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Eur J Neurosci. 2010 Jun;31(12):2166-77. doi: 10.1111/j.1460-9568.2010.07275.x. Epub 2010 Jun 7.

Secretagogin is a Ca2+-binding protein identifying prospective extended amygdala neurons in the developing mammalian telencephalon.

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  • 1European Neuroscience Institute at Aberdeen, University of Aberdeen, Aberdeen, UK.

Abstract

The Ca(2+)-binding proteins (CBPs) calbindin D28k, calretinin and parvalbumin are phenotypic markers of functionally diverse subclasses of neurons in the adult brain. The developmental dynamics of CBP expression are precisely timed: calbindin and calretinin are present in prospective cortical interneurons from mid-gestation, while parvalbumin only becomes expressed during the early postnatal period in rodents. Secretagogin (scgn) is a CBP cloned from pancreatic beta and neuroendocrine cells. We hypothesized that scgn may be expressed by particular neuronal contingents during prenatal development of the mammalian telencephalon. We find that scgn is expressed in neurons transiting in the subpallial differentiation zone by embryonic day (E)11 in mouse. From E12, scgn(+) cells commute towards the extended amygdala and colonize the bed nucleus of stria terminalis, the interstitial nucleus of the posterior limb of the anterior commissure, the dorsal substantia innominata (SI) and the central and medial amygdaloid nuclei. Scgn(+) neurons can acquire a cholinergic phenotype in the SI or differentiate into GABA cells in the central amygdala. We also uncover phylogenetic differences in scgn expression as this CBP defines not only neurons destined to the extended amygdala but also cholinergic projection cells and cortical pyramidal cells in the fetal nonhuman primate and human brains, respectively. Overall, our findings emphasize the developmentally shared origins of neurons populating the extended amygdala, and suggest that secretagogin can be relevant to the generation of functional modalities in specific neuronal circuitries.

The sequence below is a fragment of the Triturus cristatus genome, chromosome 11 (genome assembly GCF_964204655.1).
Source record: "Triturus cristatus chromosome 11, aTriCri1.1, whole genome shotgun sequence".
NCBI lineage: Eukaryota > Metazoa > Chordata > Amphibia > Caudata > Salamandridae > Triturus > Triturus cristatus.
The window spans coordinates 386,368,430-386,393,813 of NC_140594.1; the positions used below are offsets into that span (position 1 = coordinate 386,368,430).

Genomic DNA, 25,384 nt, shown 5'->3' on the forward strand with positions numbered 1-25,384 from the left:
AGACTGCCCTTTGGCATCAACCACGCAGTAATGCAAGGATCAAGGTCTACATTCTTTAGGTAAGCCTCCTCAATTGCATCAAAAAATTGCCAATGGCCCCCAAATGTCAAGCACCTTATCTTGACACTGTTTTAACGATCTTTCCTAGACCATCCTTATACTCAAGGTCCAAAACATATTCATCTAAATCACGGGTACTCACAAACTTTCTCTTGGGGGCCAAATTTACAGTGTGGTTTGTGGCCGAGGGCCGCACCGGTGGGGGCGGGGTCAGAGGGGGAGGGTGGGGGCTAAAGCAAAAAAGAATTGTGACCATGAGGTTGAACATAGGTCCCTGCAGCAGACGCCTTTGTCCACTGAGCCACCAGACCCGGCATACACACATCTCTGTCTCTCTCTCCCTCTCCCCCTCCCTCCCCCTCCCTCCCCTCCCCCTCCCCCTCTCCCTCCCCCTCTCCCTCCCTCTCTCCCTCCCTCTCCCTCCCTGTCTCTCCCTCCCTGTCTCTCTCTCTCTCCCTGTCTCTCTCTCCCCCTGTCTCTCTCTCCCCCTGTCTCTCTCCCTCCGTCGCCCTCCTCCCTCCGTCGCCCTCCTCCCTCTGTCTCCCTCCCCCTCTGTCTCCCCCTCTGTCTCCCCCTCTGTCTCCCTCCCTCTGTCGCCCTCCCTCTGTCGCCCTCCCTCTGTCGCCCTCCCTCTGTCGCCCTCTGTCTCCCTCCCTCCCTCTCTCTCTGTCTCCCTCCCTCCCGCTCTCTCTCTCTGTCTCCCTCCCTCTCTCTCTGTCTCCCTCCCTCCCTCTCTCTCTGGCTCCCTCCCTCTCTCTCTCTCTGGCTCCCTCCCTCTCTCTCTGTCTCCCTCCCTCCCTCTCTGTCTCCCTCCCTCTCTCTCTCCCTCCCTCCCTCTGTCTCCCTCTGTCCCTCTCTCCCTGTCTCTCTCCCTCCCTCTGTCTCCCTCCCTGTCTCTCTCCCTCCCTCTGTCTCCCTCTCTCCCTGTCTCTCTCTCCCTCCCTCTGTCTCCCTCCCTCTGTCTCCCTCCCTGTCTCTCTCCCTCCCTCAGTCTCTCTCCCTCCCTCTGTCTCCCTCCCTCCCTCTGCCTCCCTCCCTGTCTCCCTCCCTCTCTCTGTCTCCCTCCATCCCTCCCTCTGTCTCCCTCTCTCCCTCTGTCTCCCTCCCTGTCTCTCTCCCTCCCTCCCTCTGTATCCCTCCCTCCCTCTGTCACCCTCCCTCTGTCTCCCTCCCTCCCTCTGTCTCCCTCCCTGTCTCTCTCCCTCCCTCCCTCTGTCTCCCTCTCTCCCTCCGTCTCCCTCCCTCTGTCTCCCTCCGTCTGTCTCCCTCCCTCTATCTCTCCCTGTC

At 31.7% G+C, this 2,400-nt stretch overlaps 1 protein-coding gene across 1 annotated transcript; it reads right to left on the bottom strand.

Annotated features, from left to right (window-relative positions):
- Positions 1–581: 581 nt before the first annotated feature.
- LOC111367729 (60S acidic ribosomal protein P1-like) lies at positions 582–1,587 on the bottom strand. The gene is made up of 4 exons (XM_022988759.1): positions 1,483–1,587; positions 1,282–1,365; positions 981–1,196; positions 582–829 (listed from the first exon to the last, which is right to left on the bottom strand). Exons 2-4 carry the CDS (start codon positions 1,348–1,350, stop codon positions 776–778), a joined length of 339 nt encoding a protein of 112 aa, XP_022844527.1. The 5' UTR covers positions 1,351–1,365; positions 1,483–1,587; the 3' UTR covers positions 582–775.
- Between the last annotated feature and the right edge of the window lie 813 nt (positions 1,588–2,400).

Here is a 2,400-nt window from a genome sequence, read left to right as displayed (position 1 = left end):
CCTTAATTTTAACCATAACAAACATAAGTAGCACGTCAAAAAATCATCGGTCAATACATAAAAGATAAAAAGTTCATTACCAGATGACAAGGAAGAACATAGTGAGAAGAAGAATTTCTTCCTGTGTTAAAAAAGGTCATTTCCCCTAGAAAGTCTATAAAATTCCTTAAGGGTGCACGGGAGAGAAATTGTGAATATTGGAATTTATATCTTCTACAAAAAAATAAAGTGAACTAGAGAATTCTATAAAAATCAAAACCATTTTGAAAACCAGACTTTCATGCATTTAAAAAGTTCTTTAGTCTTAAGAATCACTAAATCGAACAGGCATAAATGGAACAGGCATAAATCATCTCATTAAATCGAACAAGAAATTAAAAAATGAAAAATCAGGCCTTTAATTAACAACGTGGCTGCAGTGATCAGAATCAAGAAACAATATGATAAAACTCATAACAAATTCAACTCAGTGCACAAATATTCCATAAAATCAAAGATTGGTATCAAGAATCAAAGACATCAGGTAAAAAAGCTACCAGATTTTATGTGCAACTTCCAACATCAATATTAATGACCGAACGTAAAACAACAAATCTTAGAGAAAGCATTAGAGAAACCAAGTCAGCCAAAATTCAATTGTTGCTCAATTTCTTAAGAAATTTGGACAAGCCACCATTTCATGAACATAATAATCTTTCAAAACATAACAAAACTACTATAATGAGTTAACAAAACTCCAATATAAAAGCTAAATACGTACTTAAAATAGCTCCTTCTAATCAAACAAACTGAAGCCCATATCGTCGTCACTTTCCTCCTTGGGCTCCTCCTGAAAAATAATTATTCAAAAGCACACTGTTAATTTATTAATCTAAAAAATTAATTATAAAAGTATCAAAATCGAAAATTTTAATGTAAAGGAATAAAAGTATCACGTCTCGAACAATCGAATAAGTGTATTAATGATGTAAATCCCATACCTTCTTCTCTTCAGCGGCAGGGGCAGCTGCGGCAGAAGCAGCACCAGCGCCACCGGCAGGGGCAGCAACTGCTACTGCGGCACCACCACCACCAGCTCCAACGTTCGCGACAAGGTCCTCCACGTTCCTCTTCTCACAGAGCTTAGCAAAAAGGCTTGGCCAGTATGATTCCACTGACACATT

PMID:
20529129
[PubMed - indexed for MEDLINE]
PMCID:
PMC2917754
Free PMC Article

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